Embracing a diverse workforce: Emilia Molin | Undutchables

Embracing a diverse workforce: Emilia Molin

Diversity according to Emilia Molin

As promised, hereby the third interview on the topic of Diversity! Undutchables is a true believer of the added value of Diversity and a different cultural background at work, we would like to share some personal points of view concerning this subject and the role it plays in doing international business today and in the future.

Passport:

Name: Emilia Molin 42 years of age

Current position: Managing Director for War Child Sweden based in Stockholm

Family status: Boyfriend Martin and mother of twin boys Isak and Love

Has lived and worked in: Sweden and in Italy

What is the importance of Diversity to you ?

It is something very important! But honestly, I must admit, it has not always been clear to me how important it is. My background is within the advertising business in Stockholm where quite simple said, the expression of Diversity was not something that we talked about. All of my friends, colleagues and students that I went to school with or worked with had more or less the same cultural background as me. I have always been aware of diversity but it was only later in my life when I started working for War Child that I started building a diverse team with different backgrounds.

Foto Emilia Molin

It was at this time, I also realized that building a team of 15 copies of me wasn’t going to be a good idea. There were no doubts that we needed Diversity badly to make War Child Sweden a success. You see, there is nothing to be gained if 10 people write the same story!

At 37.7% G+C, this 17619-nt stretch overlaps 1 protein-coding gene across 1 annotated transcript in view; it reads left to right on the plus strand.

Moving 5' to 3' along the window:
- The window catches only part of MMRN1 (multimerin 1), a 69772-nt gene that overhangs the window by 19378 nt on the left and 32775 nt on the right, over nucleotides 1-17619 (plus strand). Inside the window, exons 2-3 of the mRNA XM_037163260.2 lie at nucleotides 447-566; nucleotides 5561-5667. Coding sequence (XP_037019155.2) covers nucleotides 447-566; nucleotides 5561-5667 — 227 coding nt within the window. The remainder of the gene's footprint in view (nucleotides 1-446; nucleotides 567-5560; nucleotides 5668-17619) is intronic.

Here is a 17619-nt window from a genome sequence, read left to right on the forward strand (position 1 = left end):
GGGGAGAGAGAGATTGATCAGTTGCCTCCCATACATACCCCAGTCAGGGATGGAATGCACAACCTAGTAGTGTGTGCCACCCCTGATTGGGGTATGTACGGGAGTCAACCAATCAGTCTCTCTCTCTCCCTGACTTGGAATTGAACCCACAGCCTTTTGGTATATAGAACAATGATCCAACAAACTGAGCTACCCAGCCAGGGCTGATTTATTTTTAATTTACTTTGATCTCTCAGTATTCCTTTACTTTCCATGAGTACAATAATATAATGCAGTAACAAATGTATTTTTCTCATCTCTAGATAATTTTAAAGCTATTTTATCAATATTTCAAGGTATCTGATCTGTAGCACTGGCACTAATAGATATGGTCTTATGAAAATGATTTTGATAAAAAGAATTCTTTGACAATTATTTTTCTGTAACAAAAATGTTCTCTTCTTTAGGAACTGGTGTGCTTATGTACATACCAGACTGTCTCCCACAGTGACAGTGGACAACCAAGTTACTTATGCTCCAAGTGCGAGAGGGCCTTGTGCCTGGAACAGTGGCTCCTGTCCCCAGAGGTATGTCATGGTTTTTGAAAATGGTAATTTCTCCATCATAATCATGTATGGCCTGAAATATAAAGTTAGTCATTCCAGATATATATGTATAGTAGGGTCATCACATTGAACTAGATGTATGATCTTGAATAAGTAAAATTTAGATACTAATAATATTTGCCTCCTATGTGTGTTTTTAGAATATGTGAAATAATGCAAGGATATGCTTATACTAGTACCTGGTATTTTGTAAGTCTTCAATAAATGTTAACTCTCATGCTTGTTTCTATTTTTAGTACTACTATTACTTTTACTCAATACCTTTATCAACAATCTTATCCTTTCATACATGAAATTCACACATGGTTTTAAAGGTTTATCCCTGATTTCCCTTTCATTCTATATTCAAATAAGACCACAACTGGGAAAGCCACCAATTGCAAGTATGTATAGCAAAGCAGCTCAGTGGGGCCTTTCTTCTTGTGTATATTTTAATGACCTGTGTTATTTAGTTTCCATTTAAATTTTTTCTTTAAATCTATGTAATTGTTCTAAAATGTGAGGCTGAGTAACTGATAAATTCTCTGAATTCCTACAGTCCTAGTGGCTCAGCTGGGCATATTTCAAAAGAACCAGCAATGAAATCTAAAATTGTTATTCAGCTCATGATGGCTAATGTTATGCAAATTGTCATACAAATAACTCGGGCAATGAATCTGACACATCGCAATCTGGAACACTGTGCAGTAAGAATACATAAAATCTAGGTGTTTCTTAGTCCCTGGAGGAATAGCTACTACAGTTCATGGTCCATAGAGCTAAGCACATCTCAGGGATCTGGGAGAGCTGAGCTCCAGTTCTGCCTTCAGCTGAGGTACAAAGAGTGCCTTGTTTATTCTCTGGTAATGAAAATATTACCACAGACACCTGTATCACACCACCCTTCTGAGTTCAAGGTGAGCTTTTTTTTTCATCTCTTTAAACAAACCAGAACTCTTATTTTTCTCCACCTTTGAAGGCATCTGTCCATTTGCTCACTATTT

Currently I am continuously looking for the right skills in people and that means that I have to step out of my comfort zone all of the time. I now proudly can say that at War Child Sweden we have a diverse team with people from Sweden, the Netherlands, Italy, Kurdistan and South Africa.

I also believe that Diversity means making sure you have a right mix of ages. Personally I see that our younger generation is very good at “living” the trends that are going on in our society, where as the people that have been working for a while, bring other things to the table, like life experience. I strive to have a mixed team but this takes time and patience to build. I have to be actively interested in the team and the team members have to be interested in each other. That is how you can build your own culture. Diversity to me is a culture with people from all different backgrounds and different ages. I also believe positive feedback is very important.

Do you think there is necessity for Swedish businesses to use English as a company language?

Absolutely! But I even want to go so far as to say that any language is a gain to your business. I can tell you a story about the importance on communicating in the right language.

On the 22nd of March from this year War Child Sweden organized a concert to put focus on the 6th year of the ongoing war in Syria. It was a big concert with all of the best artists from all over Sweden. It was a great success. At the concert, I was approached by a Syrian boy. He enjoyed the concert very much but asked me why there weren’t any Syrian singers or groups present, as it was organized to collect money for the Syrian children who are living around this war affected country. We replied that we had tried, but also realized that our communication only reached the city center of Stockholm and not the suburbs. I told the Syrian boy that he was 100% right to ask me this question and invited him in to our office to talk about this. We decide there and then, that we would go to the suburbs and our team came up with a concept, which later became a campaign, where we focused on the suburbs of Stockholm. We translated our material in for example Arabic, Kurdish and Somalis. We went to the suburbs of Stockholm and were surprised by the positive response we got by doing this. People appreciated the fact that we reached out to them in their own language. People emptied there pockets on the spot.